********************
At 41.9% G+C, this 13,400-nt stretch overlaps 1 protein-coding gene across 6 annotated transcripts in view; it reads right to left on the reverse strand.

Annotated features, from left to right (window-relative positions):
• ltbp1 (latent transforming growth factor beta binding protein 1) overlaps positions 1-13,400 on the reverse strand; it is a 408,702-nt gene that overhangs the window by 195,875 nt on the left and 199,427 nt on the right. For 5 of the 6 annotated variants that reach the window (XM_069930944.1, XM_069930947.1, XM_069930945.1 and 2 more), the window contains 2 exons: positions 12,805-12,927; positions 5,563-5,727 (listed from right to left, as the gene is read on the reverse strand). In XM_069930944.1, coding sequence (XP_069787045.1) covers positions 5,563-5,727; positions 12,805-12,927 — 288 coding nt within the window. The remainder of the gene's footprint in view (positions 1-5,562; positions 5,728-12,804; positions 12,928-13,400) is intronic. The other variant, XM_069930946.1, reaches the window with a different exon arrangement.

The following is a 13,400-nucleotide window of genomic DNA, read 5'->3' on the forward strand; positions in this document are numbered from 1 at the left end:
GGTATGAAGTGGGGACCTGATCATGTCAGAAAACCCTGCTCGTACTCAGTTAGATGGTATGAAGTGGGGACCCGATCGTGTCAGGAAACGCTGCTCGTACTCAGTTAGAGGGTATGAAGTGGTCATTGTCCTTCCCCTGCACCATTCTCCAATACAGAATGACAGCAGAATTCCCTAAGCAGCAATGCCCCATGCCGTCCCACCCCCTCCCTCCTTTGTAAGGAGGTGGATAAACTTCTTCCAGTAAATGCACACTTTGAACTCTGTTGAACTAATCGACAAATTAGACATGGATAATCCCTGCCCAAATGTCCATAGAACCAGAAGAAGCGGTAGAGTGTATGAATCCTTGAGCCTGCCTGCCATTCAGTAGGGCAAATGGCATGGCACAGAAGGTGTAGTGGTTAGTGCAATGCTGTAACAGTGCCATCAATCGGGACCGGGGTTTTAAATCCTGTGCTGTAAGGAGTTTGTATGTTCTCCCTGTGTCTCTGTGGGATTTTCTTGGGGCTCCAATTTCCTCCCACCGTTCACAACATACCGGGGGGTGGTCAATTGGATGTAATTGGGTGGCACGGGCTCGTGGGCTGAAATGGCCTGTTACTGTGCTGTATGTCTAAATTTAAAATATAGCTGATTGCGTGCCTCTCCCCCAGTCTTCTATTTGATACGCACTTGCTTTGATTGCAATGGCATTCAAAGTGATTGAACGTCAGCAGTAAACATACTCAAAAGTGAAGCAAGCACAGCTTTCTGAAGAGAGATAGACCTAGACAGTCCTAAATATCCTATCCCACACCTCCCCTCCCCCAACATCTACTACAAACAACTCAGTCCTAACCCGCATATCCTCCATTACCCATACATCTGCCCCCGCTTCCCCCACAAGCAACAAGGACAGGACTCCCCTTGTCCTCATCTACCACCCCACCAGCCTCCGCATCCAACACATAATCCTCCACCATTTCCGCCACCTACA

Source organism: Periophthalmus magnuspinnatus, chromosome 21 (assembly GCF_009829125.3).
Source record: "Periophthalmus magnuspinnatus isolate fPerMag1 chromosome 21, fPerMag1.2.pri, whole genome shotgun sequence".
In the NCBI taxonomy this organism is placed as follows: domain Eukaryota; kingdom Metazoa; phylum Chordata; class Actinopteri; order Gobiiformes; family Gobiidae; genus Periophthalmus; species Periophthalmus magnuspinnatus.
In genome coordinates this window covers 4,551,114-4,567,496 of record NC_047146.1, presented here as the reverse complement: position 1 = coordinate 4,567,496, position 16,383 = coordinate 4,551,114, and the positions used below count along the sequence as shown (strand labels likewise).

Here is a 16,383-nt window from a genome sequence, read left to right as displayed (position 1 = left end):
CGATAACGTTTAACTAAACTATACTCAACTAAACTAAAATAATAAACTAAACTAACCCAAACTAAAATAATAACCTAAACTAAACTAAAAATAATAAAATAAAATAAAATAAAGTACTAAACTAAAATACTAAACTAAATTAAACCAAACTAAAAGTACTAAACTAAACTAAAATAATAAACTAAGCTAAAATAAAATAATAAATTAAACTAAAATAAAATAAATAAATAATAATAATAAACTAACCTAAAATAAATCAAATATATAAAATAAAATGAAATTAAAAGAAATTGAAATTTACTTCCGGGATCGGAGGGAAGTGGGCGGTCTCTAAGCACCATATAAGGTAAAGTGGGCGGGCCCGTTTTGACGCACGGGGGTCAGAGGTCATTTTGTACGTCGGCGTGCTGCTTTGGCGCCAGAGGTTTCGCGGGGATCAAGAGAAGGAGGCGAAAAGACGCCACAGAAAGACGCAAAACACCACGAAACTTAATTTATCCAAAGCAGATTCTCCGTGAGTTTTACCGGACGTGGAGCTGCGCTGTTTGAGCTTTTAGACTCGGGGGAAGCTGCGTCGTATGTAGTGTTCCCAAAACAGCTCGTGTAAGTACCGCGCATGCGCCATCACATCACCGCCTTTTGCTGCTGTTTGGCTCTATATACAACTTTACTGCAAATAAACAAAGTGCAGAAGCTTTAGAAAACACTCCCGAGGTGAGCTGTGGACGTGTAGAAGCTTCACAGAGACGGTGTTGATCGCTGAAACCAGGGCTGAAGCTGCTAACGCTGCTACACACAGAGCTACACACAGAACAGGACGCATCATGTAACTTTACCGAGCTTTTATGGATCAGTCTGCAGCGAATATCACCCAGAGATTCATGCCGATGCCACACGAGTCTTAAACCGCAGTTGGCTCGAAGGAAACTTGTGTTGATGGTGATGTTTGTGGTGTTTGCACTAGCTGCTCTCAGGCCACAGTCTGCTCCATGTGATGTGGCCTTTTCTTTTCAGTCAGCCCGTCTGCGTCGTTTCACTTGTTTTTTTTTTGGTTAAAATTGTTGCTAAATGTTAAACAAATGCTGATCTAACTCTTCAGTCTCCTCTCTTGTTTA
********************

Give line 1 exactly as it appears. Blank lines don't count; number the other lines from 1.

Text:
At 41.9% G+C, this 13,400-nt stretch overlaps 1 protein-coding gene across 6 annotated transcripts in view; it reads right to left on the reverse strand.